Michigan State coach Tom Izzo signals during the first half of an NCAA college basketball game against Michigan State, Saturday, Feb. 14, 2015, in East Lansing, Mich. Michigan State won 59-56. (AP Photo/Al Goldis)
Al Goldis
February 16, 2015

ANN ARBOR, Mich. (AP) Tom Izzo enjoys the unfriendly reception he gets in opposing arenas - the chants and the signs are part of what makes college basketball fun for the Michigan State coach.

''Hostile in a good way,'' he said. ''If we were 1-20 I wouldn't hear any of them, so somewhere it's complimentary.''

As usual, Izzo will be a target when the Spartans take the court Tuesday night at Michigan.

The Wolverines have lost four games in a row, and they are clearly a major longshot to reach the NCAA tournament, but this rivalry game often transcends each team's postseason outlook, and Michigan State can expect to face an inspired opponent in Ann Arbor.

Less than three weeks ago, Michigan traveled to East Lansing, and with two key players on crutches, the Wolverines took Michigan State to overtime before losing 76-66.

''In rivalry games, records don't matter, you've heard all the cliches,'' Izzo said.

Michigan was without injured guards Caris LeVert and Derrick Walton in the first matchup with the Spartans, and the Wolverines will be without those two again Tuesday.

LeVert is out for the season because of a foot injury. Walton has been sidelined with a toe issue, and coach John Beilein said Monday he won't play against Michigan State.

If the Wolverines (13-12, 6-7 Big Ten) had pulled off the upset against Michigan State back on Feb. 1, then Michigan may have entered the conversation as a potential NCAA tournament at-large team.

Instead, that was the start of this four-game skid. Michigan later lost by three at Indiana on and in overtime at Illinois.

Michigan State (17-8, 8-4) has lost its past four games in Ann Arbor, so even though Michigan is short-handed, the Spartans will have plenty of motivation.

So will the Wolverines, who will have a chance to take out some of their frustration on Izzo and his team.

The loss to Illinois was particularly exasperating for Michigan, which allowed the final seven points of regulation and the first 14 of overtime.

''I'm starting to get sick of losing these close games, and that was just another one that we let slip away,'' guard Spike Albrecht said. ''For us not to win that game was just hard for me to accept.''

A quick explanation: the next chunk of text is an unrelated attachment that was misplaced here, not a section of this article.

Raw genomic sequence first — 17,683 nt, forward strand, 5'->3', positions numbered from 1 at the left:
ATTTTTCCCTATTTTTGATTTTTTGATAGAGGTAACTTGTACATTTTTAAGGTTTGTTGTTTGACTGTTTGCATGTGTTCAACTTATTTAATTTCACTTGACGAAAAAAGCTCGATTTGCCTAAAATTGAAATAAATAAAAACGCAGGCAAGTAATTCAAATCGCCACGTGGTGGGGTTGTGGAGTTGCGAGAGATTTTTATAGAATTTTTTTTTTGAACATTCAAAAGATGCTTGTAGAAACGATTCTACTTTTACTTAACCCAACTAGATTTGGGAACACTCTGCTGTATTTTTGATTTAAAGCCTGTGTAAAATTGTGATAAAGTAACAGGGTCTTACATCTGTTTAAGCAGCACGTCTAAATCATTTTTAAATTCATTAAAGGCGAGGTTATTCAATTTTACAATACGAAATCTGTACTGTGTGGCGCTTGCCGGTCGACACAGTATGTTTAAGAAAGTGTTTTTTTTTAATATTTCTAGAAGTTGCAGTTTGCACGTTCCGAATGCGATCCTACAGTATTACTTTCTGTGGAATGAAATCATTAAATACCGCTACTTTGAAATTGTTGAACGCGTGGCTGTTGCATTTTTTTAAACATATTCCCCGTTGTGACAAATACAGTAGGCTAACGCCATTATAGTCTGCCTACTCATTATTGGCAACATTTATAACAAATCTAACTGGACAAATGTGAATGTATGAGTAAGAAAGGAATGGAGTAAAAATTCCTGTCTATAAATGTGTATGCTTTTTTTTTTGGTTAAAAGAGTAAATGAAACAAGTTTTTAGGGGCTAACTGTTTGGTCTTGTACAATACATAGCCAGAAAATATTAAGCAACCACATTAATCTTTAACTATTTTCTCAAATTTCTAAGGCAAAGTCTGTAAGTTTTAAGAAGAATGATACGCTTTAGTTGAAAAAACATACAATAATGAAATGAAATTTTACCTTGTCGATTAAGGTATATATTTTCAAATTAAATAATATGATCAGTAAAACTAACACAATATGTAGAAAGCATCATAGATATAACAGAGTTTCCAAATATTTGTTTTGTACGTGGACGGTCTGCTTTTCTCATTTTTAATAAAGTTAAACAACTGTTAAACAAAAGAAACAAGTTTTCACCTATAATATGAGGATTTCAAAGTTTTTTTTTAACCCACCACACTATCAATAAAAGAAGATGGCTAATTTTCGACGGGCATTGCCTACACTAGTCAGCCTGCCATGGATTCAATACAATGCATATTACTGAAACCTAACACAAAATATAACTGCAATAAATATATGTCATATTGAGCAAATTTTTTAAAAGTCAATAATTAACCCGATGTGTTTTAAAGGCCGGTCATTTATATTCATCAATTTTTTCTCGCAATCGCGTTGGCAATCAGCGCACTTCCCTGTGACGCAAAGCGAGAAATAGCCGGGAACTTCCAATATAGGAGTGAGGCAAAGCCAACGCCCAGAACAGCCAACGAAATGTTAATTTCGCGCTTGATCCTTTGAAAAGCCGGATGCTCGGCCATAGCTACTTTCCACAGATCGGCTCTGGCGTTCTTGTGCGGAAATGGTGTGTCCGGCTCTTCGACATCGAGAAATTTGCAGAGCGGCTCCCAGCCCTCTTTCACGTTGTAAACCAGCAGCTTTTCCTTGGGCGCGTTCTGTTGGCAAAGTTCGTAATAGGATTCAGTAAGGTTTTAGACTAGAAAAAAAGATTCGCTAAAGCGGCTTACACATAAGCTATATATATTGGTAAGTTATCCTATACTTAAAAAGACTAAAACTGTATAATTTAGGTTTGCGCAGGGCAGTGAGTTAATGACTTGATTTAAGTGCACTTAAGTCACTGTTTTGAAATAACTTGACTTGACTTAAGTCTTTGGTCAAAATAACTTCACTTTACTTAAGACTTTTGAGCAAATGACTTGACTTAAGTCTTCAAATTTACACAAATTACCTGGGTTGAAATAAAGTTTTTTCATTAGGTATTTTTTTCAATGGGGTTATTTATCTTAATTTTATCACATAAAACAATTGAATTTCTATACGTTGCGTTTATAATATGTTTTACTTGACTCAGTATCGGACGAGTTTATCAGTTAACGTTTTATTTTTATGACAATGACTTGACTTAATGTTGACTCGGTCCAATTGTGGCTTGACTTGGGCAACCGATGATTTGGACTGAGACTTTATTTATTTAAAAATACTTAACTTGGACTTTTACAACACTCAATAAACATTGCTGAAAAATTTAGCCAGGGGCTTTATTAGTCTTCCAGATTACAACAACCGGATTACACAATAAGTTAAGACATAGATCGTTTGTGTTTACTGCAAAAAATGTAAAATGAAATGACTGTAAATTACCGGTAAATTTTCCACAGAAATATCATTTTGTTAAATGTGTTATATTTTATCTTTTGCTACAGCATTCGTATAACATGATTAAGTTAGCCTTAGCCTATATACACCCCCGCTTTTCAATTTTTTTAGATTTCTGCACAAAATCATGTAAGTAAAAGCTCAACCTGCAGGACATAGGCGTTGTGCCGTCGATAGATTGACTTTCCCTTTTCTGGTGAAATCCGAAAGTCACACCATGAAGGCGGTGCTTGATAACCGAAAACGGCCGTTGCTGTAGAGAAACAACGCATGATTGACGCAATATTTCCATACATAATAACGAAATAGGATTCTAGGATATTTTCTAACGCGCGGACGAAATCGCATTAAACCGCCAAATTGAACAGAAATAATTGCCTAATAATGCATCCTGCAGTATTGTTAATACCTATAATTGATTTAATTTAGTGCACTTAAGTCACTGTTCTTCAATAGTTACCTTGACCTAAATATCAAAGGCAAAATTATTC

Albrecht and fellow guard Muhammad-Ali Abdur-Rahkman scored 18 points apiece in the first meeting with Michigan State, and the Wolverines played fairly well on offense until overtime, when the Spartans shut them out for the entire extra period.

Michigan State has had some trouble this season too. The Spartans have been flirting with the NCAA tournament bubble, although their victory over Ohio State on Saturday was an obvious boost.

''I think we're starting to come along, and everybody's getting more comfortable,'' guard Denzel Valentine said. ''We've just got to get a couple more people stepping up and giving us a little bit more, and then I think we're on the right track.''

Michigan and Michigan State have finished at or near the top of the Big Ten for the past three seasons, but the Wolverines are well off the pace this year, and the Spartans are three games behind first-place Wisconsin.

The obvious question is whether the Michigan-Michigan State rivalry has lost any of its luster this season, but the game in East Lansing earlier this month was another tense, hard-fought contest, with fans flocking to the Breslin Center in the middle of a snowstorm. It will be no surprise if Tuesday's meeting has a similar atmosphere.

''I didn't feel that crowd was any different than any other time we've gone up there, and I don't expect it to be anything different right here,'' Beilein said. ''Both programs have gotten to the point where they're really good, and people expect a great game.''

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